Background: Pharmacist services have expanded in the US health-care system from traditional roles to include comprehensive clinical services, but many studies lack comparison groups to evaluate outcomes of these clinical services.
Objective: To evaluate the clinical outcomes of uninsured or underinsured patients with type 2 diabetes who received care from pharmacists in local "safety net" clinic medical homes compared to outcomes of patients from clinics receiving usual care without the services of clinical pharmacists.
Methods: Pharmacists provided comprehensive pharmacy services in safety net clinic medical homes for uninsured patients in a major urban city. Referred patients had poor diabetes control (hemoglobin A(1c) [A1C] >9%). Pharmacists conducted comprehensive evaluations of medications, made adjustments, monitored adherence, and provided education and follow-up. Intervention patients were compared to similar patients who were receiving usual care but were not seen by a pharmacist. Outcomes evaluated were the change in A1C levels and achievement of treatment goals. Data were derived from chart reviews retrospectively. Multivariate least-squares and logistic regression models were used to estimate the impact of the intervention.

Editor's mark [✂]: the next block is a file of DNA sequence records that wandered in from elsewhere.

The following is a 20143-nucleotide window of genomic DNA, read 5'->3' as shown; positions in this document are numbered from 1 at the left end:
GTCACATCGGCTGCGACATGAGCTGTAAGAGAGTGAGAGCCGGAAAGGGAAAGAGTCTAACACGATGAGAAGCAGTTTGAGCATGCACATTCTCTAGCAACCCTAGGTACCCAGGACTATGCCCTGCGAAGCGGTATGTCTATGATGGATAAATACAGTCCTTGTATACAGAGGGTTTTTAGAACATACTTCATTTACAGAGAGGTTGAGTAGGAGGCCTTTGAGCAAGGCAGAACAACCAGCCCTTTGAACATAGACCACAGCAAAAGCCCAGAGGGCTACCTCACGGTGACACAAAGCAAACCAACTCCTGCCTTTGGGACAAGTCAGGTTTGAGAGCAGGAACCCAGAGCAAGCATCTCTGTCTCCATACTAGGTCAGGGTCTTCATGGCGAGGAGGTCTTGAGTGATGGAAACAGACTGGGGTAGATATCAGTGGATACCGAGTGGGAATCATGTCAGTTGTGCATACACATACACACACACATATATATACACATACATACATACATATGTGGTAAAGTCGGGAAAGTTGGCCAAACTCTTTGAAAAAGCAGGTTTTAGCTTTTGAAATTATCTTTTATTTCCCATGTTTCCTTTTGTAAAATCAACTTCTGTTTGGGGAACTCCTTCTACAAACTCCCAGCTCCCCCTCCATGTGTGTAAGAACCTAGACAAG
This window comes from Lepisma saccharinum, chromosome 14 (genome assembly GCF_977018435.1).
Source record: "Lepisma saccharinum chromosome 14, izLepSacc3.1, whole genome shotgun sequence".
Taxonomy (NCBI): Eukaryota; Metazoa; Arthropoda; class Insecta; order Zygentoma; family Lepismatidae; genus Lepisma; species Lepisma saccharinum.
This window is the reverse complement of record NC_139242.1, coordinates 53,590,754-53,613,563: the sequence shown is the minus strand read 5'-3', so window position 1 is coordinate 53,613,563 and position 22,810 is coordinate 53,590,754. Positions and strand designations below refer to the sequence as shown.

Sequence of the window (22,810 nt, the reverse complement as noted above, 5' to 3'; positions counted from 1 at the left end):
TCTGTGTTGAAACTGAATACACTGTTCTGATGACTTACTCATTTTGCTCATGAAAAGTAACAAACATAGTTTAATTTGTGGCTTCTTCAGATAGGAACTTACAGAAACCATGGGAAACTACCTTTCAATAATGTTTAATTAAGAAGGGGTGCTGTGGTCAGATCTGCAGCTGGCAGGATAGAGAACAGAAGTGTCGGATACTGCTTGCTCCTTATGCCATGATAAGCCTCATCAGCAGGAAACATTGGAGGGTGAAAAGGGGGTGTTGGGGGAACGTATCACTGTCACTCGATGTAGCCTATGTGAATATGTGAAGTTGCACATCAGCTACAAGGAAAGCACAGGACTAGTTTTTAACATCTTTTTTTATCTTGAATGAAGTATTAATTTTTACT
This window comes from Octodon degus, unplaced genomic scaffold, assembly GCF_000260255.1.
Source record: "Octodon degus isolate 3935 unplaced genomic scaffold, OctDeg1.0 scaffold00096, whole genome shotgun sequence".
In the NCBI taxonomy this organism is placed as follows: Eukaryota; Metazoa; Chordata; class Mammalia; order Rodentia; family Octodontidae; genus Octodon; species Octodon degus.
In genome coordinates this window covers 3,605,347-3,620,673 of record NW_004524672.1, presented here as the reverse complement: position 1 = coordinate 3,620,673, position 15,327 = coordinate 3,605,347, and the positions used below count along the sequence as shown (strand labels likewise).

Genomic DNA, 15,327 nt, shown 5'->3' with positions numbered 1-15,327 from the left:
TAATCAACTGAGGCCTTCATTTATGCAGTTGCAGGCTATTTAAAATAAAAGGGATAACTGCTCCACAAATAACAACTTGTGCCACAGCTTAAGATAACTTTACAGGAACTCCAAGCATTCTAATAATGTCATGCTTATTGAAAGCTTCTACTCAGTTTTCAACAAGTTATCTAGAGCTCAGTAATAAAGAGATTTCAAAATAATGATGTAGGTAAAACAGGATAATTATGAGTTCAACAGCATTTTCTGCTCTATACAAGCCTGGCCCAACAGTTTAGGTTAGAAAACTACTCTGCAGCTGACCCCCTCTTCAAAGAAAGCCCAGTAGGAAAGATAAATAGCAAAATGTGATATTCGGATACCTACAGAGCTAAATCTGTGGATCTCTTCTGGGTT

Results: Two hundred twenty-two intervention and 262 control patients were evaluated. Patients receiving care from pharmacists had adjusted A1C levels reduced by 1.38% relative to usual care, increasing the likelihood of achieving an A1C <7% by 3-fold (p < 0.001 for both estimates).
Conclusions: The integration of clinical pharmacy services into safety net medical homes was associated with improvement in clinical outcomes of patients with diabetes.